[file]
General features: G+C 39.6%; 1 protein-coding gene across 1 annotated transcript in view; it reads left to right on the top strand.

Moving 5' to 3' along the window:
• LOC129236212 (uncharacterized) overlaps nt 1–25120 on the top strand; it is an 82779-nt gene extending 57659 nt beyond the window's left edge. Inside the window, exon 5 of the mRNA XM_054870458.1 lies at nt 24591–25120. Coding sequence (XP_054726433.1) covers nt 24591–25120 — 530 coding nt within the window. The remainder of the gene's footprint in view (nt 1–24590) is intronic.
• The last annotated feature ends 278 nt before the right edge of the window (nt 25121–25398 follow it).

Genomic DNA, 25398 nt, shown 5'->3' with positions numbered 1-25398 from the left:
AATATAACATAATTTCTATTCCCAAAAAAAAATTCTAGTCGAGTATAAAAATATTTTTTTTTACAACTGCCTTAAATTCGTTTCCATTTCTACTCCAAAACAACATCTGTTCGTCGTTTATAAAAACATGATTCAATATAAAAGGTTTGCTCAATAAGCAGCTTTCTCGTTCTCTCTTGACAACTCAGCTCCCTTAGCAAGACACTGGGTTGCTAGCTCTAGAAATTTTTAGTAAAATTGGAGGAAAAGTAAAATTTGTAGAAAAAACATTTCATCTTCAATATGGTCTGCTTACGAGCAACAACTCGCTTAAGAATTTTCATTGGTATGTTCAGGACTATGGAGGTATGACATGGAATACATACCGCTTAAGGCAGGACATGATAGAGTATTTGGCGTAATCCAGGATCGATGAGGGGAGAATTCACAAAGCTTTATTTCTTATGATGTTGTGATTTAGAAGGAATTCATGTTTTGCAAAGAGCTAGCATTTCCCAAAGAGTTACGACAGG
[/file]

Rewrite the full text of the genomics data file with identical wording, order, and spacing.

General features: G+C 39.6%; 1 protein-coding gene across 1 annotated transcript in view; it reads left to right on the top strand.

Moving 5' to 3' along the window:
• LOC129236212 (uncharacterized) overlaps nt 1–25120 on the top strand; it is an 82779-nt gene extending 57659 nt beyond the window's left edge. Inside the window, exon 5 of the mRNA XM_054870458.1 lies at nt 24591–25120. Coding sequence (XP_054726433.1) covers nt 24591–25120 — 530 coding nt within the window. The remainder of the gene's footprint in view (nt 1–24590) is intronic.
• The last annotated feature ends 278 nt before the right edge of the window (nt 25121–25398 follow it).

Genomic DNA, 25398 nt, shown 5'->3' with positions numbered 1-25398 from the left:
AATATAACATAATTTCTATTCCCAAAAAAAAATTCTAGTCGAGTATAAAAATATTTTTTTTTACAACTGCCTTAAATTCGTTTCCATTTCTACTCCAAAACAACATCTGTTCGTCGTTTATAAAAACATGATTCAATATAAAAGGTTTGCTCAATAAGCAGCTTTCTCGTTCTCTCTTGACAACTCAGCTCCCTTAGCAAGACACTGGGTTGCTAGCTCTAGAAATTTTTAGTAAAATTGGAGGAAAAGTAAAATTTGTAGAAAAAACATTTCATCTTCAATATGGTCTGCTTACGAGCAACAACTCGCTTAAGAATTTTCATTGGTATGTTCAGGACTATGGAGGTATGACATGGAATACATACCGCTTAAGGCAGGACATGATAGAGTATTTGGCGTAATCCAGGATCGATGAGGGGAGAATTCACAAAGCTTTATTTCTTATGATGTTGTGATTTAGAAGGAATTCATGTTTTGCAAAGAGCTAGCATTTCCCAAAGAGTTACGACAGG